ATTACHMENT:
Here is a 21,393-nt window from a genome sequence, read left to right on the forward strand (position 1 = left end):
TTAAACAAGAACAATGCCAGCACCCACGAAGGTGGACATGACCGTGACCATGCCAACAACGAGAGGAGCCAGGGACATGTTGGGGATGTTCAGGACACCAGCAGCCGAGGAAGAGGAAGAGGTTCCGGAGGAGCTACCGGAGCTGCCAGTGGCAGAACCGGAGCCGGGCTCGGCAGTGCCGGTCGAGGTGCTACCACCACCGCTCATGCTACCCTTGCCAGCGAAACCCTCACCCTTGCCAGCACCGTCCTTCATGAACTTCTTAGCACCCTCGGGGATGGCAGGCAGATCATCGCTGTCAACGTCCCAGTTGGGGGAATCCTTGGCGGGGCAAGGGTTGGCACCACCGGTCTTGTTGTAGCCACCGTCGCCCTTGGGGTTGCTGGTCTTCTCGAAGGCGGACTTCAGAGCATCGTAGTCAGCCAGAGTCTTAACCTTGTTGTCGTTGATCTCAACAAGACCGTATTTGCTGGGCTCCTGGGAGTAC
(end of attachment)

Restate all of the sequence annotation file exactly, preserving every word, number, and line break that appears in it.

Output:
Here is a 21,393-nt window from a genome sequence, read left to right on the forward strand (position 1 = left end):
TTAAACAAGAACAATGCCAGCACCCACGAAGGTGGACATGACCGTGACCATGCCAACAACGAGAGGAGCCAGGGACATGTTGGGGATGTTCAGGACACCAGCAGCCGAGGAAGAGGAAGAGGTTCCGGAGGAGCTACCGGAGCTGCCAGTGGCAGAACCGGAGCCGGGCTCGGCAGTGCCGGTCGAGGTGCTACCACCACCGCTCATGCTACCCTTGCCAGCGAAACCCTCACCCTTGCCAGCACCGTCCTTCATGAACTTCTTAGCACCCTCGGGGATGGCAGGCAGATCATCGCTGTCAACGTCCCAGTTGGGGGAATCCTTGGCGGGGCAAGGGTTGGCACCACCGGTCTTGTTGTAGCCACCGTCGCCCTTGGGGTTGCTGGTCTTCTCGAAGGCGGACTTCAGAGCATCGTAGTCAGCCAGAGTCTTAACCTTGTTGTCGTTGATCTCAACAAGACCGTATTTGCTGGGCTCCTGGGAGTAC